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Robotic surgery to remove your prostate gland

You might have robotic surgery to remove your prostate gland. It's a type of keyhole (laparoscopic) surgery. It is also called da Vinci surgery.

A surgeon does the surgery but uses a special machine (robot) to help. It is not available at all cancer hospitals in the UK but is becoming more common.

You have robotic assisted surgery in an operating theatre under a general anaesthetic. Surgeons need to have special training before they can carry out this type of surgery. It involves 2 machines. The patient unit and the control unit. 

Photograph of Robotic surgery for prostate cancer

The patient unit

You lie on the operating table and the patient unit is beside you. The unit has 4 arms. One arm holds the camera and the others hold the surgical instruments.

The surgeon makes 5 small cuts in your abdomen. The camera and instruments are put in through the cuts to do the surgery. The patient unit is controlled by the control unit.

The control unit

The control unit is where the surgeon sits. It is in the operating theatre with you but is separate from the patient unit.

The surgeon can see the operating area on a screen. This gives the surgeon a 3D view that they can magnify up to 10 to 12 times.

Below the screen are the controls. The surgeon uses these master controls to move the instruments on the patient unit.

This turns any movements the surgeon makes into much smaller movements of the machine. It also reduces any shaking, allowing the surgeon to make very tiny, accurate movements. Cutting and putting in stitches is easier with the robotic assistance.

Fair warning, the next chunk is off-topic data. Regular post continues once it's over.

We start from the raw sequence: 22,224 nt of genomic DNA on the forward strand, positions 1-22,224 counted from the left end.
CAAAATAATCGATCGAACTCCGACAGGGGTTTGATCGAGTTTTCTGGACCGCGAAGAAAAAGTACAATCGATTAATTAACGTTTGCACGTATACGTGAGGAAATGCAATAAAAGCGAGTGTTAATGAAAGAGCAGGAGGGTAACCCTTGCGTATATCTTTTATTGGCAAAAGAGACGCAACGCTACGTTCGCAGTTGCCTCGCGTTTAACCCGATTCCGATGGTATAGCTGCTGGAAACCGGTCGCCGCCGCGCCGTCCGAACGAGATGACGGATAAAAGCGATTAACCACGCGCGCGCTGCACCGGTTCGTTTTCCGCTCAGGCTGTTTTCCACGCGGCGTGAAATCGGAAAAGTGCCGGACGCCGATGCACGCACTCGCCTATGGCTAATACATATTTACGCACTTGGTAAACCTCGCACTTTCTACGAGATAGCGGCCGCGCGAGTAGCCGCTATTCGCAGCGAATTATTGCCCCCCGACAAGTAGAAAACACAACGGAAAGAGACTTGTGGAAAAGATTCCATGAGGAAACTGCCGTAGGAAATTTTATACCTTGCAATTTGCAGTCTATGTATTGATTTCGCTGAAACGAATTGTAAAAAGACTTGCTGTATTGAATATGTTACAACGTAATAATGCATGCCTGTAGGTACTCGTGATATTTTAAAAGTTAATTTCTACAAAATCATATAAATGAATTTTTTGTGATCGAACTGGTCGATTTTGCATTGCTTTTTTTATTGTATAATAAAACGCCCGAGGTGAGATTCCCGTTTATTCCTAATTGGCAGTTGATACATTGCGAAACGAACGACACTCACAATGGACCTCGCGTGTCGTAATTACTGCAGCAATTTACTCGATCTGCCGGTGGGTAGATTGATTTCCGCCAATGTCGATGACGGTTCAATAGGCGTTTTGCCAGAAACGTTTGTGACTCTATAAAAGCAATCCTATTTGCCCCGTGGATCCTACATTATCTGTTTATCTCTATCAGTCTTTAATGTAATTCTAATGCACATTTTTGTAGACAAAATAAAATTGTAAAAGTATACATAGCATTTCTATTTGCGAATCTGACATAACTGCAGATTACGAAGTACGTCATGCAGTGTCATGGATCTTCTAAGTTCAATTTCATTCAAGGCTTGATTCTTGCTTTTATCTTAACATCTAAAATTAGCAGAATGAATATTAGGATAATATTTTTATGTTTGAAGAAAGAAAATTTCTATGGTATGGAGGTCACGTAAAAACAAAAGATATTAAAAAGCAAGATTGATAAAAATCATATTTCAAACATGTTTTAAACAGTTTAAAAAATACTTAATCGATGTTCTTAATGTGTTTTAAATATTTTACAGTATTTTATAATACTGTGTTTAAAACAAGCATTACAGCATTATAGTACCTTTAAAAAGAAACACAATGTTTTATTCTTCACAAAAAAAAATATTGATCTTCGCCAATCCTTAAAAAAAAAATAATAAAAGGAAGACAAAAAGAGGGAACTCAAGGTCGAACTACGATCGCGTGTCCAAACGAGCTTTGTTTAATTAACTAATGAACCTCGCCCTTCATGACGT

Research into robotic surgery

Surgeons only started using these machines in 2000. A systematic review in early 2007 found that it was as good at removing the cancer as other types of surgery.

We don’t yet know how well these men do long term, compared to men having regular prostate cancer surgery.

In the review, robotic surgery had the same advantages as laparoscopic prostate surgery when compared to the standard open operation to remove the prostate gland (radical prostatectomy).

 There was:

  • less bleeding
  • less scarring
  • a shorter stay in hospital
  • quicker recovery

The review also found that if the surgeon was experienced, the operation appears to be as good as the standard radical prostatectomy in removing cancer with a border of healthy tissue (clear margin).

Some studies in the review found that men were more likely to get their bladder control back quickly after this type of surgery.

Last reviewed: 
21 Aug 2019
  • Cancer and principles and practices of oncology (10th edition)
    VT Devita, S Hellman and SA Rosenberg.
    Lippincott, Williams and Wilkins, 2015.

  • Prostate cancer: diagnosis and management
    National Institute for Health and Care Excellence (NICE), 2019

  • Robot-assisted radical prostatectomy vs laparoscopic and open retropubic radical prostatectomy: functional outcomes 18 months after diagnosis from a national cohort study in England
    Julie Nossiter and others 
    British Journal of Cancer, 2018. Vol 118, Pages 489–494

  • Evidence from robot-assisted laparoscopic radical prostatectomy: a systematic review. 
    V Ficarra and others
    European Urology, 2007. Vol 51, Issue 1, Pages 45-55

  • Vattikuti Institute prostatectomy: contemporary technique and analysis of results.
    M Menon and others. 
    European Urology, 2007. Vol 51, Issue 3, Pages 648-657

  • Results of the NPCA Prospective Audit in England and Wales for men diagnosed from 1 April 2016 to 31 March 2017 (published February 2019)
    National Prostate Cancer Audit, 2019

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